He's seldom discussed. Polite, even casual conversation spurns His mention. But once we reach seniordom (Suddenly!), we find ourselves thinking about Him more and more.
rom the cynical atheist to the most devout of us, we all have God in our lives, if for no other reason than to deny Him.
Too, we share the gnawing doubts of dark night, the terror of nothingness. Equal opportunity emotions, these. And, if perchance, there is a God, we hope He'll (or She'll) appreciate our meager efforts of selflessness.
Once, after a foolhardy stunt in which I broke my back, foot and all the ribs on my right side, my Aunt Marion explained, "It's God's way of telling you to slow down." I've come to believe that. I believe aging was created, as well, to urge us to take it easy.
We all need to dawdle and contemplate what we are doing on this planet.
I believe we need this time to forgive, not just others, but ourselves. Time to take inventory of where we've been and what we've done, who we've helped and hurt.
We need time to refresh friendships. To give of ourselves. To discover the joys of unconditional love, surrender, and humility.
As we age, and time inevitably quickens, we're often overcome by incertitude and doubt. To move forward in faith, perhaps we need such despair.
You've heard folks say, "It was my darkest hour. Yet now I see that it was a blessing in disguise."
Without trial, faith is meaningless. But what exactly is faith, anyway?
The Bible tells us, "Faith is the substance of things hoped for, the evidence of things not seen."
Wow, that's way over my head! I prefer St. Augustine: "Faith is to believe what you do not yet see; the reward for this faith is to see what you believe."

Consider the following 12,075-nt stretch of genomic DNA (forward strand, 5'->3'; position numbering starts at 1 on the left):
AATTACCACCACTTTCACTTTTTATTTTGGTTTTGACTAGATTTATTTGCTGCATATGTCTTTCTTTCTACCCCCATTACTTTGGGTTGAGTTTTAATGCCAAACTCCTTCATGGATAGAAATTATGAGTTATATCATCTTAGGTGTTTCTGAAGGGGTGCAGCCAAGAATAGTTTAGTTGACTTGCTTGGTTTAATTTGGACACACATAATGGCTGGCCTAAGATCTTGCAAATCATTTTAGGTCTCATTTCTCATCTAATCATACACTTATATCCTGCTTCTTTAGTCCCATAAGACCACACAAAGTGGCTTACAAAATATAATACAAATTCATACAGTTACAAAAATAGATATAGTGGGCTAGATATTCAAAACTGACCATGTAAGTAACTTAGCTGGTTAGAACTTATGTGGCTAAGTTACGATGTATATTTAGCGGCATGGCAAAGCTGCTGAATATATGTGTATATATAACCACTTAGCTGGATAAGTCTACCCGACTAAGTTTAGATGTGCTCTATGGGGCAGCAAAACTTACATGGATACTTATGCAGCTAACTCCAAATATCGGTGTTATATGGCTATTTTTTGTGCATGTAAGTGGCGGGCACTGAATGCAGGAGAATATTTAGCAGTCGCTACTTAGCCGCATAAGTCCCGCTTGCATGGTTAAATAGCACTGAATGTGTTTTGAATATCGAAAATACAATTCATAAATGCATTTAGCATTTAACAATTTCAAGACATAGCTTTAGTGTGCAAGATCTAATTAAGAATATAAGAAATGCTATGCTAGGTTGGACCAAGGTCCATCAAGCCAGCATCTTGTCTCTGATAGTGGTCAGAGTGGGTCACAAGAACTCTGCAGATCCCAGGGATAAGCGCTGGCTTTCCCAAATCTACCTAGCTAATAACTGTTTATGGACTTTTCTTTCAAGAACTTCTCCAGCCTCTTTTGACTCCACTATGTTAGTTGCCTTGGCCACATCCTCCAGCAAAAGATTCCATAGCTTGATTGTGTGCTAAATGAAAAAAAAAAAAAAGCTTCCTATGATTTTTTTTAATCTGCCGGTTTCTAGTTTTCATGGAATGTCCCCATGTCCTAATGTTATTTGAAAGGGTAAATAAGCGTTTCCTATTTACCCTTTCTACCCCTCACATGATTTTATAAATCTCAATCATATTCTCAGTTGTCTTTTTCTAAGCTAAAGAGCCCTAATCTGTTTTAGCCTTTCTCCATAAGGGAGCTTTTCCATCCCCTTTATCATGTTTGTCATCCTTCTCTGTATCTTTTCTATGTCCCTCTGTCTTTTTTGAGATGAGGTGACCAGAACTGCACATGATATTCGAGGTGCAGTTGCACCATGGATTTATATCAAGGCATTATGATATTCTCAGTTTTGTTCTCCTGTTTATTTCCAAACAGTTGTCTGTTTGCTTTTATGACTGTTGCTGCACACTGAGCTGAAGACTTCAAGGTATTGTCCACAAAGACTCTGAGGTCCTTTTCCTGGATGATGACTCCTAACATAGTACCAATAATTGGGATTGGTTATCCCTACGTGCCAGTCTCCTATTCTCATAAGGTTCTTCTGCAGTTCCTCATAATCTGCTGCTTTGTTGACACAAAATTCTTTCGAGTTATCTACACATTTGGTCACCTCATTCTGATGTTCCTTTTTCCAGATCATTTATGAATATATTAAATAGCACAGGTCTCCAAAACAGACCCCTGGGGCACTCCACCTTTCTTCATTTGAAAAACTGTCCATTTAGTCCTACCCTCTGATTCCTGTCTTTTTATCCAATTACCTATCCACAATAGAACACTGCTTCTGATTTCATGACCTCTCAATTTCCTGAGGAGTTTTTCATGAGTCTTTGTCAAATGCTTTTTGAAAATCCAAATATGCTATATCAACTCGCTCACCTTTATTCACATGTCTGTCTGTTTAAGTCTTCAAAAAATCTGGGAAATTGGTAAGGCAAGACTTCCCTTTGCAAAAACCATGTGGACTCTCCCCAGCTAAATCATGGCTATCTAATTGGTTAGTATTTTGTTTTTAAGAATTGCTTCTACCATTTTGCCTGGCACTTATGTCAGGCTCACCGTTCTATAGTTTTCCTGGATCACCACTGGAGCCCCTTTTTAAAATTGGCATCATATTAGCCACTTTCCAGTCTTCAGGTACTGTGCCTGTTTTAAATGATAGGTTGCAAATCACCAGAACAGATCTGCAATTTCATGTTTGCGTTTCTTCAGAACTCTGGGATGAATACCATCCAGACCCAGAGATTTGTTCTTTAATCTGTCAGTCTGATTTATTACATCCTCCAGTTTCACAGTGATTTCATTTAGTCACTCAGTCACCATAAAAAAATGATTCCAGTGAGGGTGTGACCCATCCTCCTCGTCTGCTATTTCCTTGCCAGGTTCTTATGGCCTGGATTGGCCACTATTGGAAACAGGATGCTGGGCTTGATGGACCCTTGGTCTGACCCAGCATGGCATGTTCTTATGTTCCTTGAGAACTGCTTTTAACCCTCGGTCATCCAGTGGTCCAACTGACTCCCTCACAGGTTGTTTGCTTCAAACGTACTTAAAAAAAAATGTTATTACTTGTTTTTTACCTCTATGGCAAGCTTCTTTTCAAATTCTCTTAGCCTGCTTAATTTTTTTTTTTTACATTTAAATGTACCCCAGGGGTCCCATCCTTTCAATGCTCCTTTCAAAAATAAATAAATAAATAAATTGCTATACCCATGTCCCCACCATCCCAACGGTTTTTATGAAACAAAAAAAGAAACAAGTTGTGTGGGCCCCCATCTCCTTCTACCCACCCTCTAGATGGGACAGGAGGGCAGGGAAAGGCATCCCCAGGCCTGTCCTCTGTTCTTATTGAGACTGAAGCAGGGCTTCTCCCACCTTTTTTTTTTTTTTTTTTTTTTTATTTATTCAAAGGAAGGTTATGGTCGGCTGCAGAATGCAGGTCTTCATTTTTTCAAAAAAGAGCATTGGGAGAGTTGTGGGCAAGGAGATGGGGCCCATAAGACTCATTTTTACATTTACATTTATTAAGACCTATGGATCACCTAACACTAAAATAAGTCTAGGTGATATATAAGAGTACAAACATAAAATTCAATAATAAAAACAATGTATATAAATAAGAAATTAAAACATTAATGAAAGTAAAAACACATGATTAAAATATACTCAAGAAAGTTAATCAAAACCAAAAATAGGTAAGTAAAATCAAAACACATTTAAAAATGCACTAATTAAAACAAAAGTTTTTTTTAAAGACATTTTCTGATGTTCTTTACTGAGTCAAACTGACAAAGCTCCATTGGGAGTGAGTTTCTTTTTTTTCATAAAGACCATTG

I've seen what I believe a loving, omnipresent God in many guises, glimmers if you will.
Driving a motor home around the US, I've had several tires and an engine blow out in the middle of nowhere, the only buildings within miles the auto mechanic shops I happen to be passing. Coincidences, or glimmers of God?
Personally, I don't believe in coincidences. I don't even believe in accidents.
Mark Twain's famous for saying, "Faith is believing what you know ain't so."
What I know ain't so is chance. I've lived long enough, through enough crap, to know in my heart that everything has a reason. Nothing "just happens." This is a world created by a loving, caring God, after all. Nothing is unimportant.
I've been mugged, but never hurt. Beaten, but unbowed. Never even inconvenienced beyond my pompous ego's loss of dignity. Am I just lucky? Or were those glimmers of God as well?
I've had great disappointments that have made me strong.
I've done idiotic things that have made me wise.
I've had so many glimmers in my 67 years, I'd be a fool to ignore them in favor of a random world of coincidence, happenstance, and luck. (I read once that luck is "God's nickname.")
Satirist Ambrose Bierce said that faith is, "Belief without evidence in what is told by one who speaks without knowledge, of things without parallel."
The thing is, there is evidence. It's all around us, all the time. The trick is to see it, know it, and love it. That, I believe is the purpose of aging. To embrace the world and give thanks for our many blessings. To accept the gifts of joy and assurance. To accept miracles
God is love, and love is the key. Miracles are everywhere. Open your heart and see.
© 2001-03 Frank Kaiser